Finally, we might inspect the huge British contingent. That featured several athletes born in Asia, and several of them spent most of their lives there, such as William Knyvett, so they might be termed Asians. However, from 1908 on all competitors officially represented a country or NOC, so most conventional is to view them as British.

Stockholm 1912

Finally, there’s 1912, the “official” answer. This is the first year where we can do an unqualified claim: with Japan competing, there is no need to depend on the cross-continental nations of Turkey and Russia to put a check next to Asia. And with the – this time undisputed – presence of Chile, even the adherents of the second continental configuration can be satisfied.

Embed from Getty Images

I hope the above makes clear that even such a simple question has a complex answer if you’re into Olympic statistics. But, if pressed to give a single answer, I would probably go for Paris 1900

1928 Indian Athletics Delegation

Recently on Oldest Olympians, we have been looking into the topic of Olympians from the 1928 Amsterdam Games who are missing their full names in our database. Three of those names come from the 21-man Indian delegation, the majority of which consisted of the gold medal-winning field hockey squad. Thus, broadly speaking, we have a lot of good, albeit not complete, biographical information about the team.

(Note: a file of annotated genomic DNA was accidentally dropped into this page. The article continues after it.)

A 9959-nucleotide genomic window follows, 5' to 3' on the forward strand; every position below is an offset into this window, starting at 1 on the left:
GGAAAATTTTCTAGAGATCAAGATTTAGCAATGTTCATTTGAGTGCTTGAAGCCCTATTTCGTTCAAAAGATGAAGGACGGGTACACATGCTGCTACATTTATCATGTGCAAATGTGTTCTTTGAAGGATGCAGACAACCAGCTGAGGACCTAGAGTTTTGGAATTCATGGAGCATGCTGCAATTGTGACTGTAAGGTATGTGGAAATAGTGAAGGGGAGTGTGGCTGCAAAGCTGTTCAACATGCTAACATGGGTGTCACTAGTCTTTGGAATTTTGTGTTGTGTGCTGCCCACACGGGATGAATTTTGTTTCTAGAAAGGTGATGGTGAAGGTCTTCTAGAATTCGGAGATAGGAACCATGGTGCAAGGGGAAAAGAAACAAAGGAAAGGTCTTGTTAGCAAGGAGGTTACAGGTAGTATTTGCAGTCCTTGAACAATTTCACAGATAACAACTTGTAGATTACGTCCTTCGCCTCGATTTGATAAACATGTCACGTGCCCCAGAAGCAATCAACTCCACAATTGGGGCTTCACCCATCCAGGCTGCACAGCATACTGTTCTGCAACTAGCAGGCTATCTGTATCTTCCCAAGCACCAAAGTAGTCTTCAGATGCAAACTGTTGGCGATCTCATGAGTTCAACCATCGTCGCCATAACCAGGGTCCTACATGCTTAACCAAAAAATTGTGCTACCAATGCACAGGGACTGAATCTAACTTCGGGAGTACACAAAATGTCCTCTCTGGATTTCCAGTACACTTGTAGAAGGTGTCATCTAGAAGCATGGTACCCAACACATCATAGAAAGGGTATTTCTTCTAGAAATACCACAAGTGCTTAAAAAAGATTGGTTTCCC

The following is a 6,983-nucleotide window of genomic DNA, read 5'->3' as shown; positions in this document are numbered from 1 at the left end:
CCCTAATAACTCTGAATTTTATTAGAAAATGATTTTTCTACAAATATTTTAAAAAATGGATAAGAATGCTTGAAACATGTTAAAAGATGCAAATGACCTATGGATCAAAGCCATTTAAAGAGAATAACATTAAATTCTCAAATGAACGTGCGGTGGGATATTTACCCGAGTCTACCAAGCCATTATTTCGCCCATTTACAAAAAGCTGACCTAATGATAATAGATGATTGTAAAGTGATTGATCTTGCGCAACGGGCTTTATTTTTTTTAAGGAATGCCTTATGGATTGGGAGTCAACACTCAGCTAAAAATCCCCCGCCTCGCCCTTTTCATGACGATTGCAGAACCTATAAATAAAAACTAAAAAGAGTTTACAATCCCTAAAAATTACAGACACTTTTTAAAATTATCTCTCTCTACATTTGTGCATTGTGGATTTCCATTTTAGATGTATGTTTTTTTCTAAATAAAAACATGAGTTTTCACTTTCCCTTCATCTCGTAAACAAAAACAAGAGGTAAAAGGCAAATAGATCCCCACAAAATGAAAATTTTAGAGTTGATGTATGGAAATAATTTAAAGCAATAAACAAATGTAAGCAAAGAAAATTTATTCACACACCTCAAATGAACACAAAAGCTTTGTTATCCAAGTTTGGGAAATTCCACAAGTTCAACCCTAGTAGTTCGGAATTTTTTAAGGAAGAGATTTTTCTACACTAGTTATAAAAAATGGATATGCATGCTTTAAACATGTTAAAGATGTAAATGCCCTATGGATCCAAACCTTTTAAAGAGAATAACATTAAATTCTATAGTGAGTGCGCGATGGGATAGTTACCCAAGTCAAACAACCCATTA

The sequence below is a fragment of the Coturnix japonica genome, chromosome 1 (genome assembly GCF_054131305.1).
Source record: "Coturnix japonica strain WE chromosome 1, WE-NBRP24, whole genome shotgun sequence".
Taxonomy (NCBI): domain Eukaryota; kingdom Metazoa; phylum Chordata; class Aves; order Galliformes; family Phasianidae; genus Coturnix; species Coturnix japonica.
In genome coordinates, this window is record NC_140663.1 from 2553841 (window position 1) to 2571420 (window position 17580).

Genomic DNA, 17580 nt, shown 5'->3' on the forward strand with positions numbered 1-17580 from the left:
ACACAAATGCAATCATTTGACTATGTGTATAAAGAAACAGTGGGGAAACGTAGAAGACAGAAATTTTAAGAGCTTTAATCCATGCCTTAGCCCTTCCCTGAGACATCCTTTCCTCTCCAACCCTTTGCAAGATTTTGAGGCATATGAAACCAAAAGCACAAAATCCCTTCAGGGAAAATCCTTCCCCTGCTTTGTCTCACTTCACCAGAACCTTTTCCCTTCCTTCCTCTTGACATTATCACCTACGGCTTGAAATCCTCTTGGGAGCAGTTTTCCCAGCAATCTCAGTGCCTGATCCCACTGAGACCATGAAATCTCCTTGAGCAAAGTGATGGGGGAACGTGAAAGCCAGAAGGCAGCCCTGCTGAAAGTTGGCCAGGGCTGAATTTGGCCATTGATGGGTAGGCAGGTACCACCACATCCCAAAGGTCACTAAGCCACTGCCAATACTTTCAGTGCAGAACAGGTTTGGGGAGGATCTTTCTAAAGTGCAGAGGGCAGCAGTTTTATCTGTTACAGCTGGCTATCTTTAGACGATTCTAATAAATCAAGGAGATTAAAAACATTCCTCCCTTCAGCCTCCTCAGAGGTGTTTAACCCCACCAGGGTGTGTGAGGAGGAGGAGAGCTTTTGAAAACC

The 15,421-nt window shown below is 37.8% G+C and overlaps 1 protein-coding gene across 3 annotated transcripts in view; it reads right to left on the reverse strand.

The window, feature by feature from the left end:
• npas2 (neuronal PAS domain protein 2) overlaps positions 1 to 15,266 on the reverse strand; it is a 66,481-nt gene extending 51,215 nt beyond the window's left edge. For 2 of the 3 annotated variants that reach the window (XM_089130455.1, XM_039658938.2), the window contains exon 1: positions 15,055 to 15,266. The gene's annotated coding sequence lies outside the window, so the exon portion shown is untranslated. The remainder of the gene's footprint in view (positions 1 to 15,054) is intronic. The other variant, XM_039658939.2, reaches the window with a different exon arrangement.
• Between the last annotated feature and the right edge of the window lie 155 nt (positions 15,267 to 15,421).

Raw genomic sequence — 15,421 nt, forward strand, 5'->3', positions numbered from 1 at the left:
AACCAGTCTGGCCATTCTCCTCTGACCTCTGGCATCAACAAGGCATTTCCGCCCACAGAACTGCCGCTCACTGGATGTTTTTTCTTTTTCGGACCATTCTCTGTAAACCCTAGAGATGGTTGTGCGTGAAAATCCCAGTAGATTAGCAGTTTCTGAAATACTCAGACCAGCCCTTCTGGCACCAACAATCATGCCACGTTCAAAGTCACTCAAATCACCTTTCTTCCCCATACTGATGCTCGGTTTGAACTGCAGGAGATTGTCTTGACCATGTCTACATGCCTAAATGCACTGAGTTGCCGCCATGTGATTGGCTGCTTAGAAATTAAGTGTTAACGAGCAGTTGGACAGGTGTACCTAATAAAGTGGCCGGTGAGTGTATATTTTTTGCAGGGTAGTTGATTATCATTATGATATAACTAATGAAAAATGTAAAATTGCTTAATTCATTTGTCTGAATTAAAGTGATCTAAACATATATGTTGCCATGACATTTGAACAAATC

(Dalip Singh)

There were also, however, seven track and field athletes who represented India at the Amsterdam Olympics. We have complete dates of birth and death for only one of them, James Hall, who was entered into several events in both 1924 and 1928 . We know much about another, Dalip Singh, who is alleged to be the first Sikh to represent India at the Games, taking part in the long jump in both 1924 and 1928. Although we do not know Dalip Singh’s date of death, his son Balkrishan won a field hockey gold medal at the 1956 Melbourne Olympics and thus the family is well-known. Two others have at least full names, although we are uncertain if these are the names they actually went by: Dr. B. Chavan (or Chawan) Singh in the 10,000 metres and Gurbachan Singh in the 5,000 metres.

(S. Abdul Hamid)

For the remaining three, we are missing even a full name. S. Abdul Hamid, born c. 1907, was eliminated in the first round of 110 and 400 metres hurdles. He had a successful national career during the late 1920s, but he was usually referred to as simply “Abdul Hamid”. R. Burns of Bengal, meanwhile, was similarly eliminated in the opening rounds of the 100 and 200 metres events. Finally, J. Murphy of Madras was eliminated in round one of the 800 metres.

Unfortunately, with such limited information on these athletes, there is not much to say aside from presenting the mystery. With India being remember at the Games primarily for the achievements in field hockey, however, we did appreciate the opportunity to remind our readers that their sporting history has actually been more diverse.

A Handful of Small Updates